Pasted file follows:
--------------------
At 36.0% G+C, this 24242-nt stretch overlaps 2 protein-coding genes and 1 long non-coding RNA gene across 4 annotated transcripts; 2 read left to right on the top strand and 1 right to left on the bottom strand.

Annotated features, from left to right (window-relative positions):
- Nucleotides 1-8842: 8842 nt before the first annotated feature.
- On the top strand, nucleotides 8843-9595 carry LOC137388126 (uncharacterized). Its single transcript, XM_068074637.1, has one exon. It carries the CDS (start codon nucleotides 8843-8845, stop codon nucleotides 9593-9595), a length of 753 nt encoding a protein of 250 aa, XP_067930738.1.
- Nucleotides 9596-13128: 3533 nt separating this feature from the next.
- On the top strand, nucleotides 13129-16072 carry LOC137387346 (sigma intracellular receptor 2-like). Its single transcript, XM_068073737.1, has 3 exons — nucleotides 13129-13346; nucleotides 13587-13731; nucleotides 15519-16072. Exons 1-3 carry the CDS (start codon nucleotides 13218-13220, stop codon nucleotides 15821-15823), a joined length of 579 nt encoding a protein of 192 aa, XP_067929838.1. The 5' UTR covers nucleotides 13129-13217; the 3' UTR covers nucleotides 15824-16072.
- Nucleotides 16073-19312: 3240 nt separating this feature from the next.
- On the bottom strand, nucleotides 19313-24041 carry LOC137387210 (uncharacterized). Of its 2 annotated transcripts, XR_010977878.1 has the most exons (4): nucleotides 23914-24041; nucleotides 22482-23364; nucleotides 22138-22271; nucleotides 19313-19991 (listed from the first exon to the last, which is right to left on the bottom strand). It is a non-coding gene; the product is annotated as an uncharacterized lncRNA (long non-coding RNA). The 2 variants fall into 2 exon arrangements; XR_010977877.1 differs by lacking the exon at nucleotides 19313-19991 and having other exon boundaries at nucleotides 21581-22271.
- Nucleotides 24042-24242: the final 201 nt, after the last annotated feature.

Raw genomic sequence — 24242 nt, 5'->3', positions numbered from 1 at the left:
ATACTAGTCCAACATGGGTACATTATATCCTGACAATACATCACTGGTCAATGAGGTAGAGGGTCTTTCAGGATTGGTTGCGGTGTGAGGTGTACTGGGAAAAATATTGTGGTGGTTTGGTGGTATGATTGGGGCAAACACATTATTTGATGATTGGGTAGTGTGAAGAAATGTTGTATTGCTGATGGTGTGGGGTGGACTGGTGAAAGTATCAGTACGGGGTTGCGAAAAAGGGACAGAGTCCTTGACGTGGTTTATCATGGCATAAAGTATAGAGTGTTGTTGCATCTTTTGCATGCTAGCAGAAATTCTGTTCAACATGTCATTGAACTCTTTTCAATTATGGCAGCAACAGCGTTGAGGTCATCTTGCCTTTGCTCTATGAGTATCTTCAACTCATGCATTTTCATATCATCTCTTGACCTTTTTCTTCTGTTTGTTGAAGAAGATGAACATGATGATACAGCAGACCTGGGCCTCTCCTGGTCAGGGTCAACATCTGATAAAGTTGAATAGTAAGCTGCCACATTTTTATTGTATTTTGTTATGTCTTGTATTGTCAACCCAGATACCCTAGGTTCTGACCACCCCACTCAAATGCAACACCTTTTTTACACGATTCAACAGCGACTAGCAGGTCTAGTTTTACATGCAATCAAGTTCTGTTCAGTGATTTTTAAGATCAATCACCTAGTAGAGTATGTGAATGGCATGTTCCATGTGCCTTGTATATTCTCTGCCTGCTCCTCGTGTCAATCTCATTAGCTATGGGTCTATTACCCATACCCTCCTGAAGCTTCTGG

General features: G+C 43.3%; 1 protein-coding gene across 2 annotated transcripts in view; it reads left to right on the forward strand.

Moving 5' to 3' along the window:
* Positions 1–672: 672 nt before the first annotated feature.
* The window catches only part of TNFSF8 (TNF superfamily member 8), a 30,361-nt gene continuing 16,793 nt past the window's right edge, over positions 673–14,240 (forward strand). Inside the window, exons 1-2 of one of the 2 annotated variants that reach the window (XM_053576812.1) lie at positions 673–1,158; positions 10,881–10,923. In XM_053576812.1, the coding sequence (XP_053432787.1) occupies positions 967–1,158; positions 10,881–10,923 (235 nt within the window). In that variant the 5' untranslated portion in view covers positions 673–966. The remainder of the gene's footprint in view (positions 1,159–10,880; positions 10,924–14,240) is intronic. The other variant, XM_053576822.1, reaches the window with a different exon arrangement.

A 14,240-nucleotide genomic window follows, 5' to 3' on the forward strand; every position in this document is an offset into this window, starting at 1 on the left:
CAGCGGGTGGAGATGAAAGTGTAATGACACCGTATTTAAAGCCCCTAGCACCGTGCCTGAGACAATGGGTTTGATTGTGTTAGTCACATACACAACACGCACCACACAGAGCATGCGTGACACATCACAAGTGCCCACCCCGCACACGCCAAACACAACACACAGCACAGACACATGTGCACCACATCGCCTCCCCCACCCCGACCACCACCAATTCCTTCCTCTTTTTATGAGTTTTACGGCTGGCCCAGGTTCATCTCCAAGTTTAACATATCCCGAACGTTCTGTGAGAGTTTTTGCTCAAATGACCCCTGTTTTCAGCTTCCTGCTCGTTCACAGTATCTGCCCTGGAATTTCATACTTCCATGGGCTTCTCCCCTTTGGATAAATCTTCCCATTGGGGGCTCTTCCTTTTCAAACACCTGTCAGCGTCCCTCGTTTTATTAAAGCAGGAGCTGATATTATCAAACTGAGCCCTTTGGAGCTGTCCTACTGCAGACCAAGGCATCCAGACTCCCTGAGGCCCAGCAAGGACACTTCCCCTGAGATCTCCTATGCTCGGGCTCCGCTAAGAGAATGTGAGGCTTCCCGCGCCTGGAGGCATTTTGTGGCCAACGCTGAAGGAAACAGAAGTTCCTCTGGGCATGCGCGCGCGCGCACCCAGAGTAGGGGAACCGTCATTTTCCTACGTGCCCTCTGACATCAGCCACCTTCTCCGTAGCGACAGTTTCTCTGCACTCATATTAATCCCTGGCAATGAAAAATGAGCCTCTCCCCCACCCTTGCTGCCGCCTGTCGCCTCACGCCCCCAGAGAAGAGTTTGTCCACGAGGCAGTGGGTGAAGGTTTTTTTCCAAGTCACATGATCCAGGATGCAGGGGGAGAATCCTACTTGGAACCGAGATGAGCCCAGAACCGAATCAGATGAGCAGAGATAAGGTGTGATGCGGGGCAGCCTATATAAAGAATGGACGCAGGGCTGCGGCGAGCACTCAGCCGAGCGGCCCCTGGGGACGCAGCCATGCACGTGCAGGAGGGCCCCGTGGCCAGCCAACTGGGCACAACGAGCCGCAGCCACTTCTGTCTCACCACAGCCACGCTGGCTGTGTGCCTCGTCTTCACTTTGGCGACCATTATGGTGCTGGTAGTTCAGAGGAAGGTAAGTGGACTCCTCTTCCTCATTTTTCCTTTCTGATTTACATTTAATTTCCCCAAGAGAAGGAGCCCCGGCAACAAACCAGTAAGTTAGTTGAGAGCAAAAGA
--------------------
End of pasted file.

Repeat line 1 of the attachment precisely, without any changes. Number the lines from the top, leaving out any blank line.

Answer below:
At 36.0% G+C, this 24242-nt stretch overlaps 2 protein-coding genes and 1 long non-coding RNA gene across 4 annotated transcripts; 2 read left to right on the top strand and 1 right to left on the bottom strand.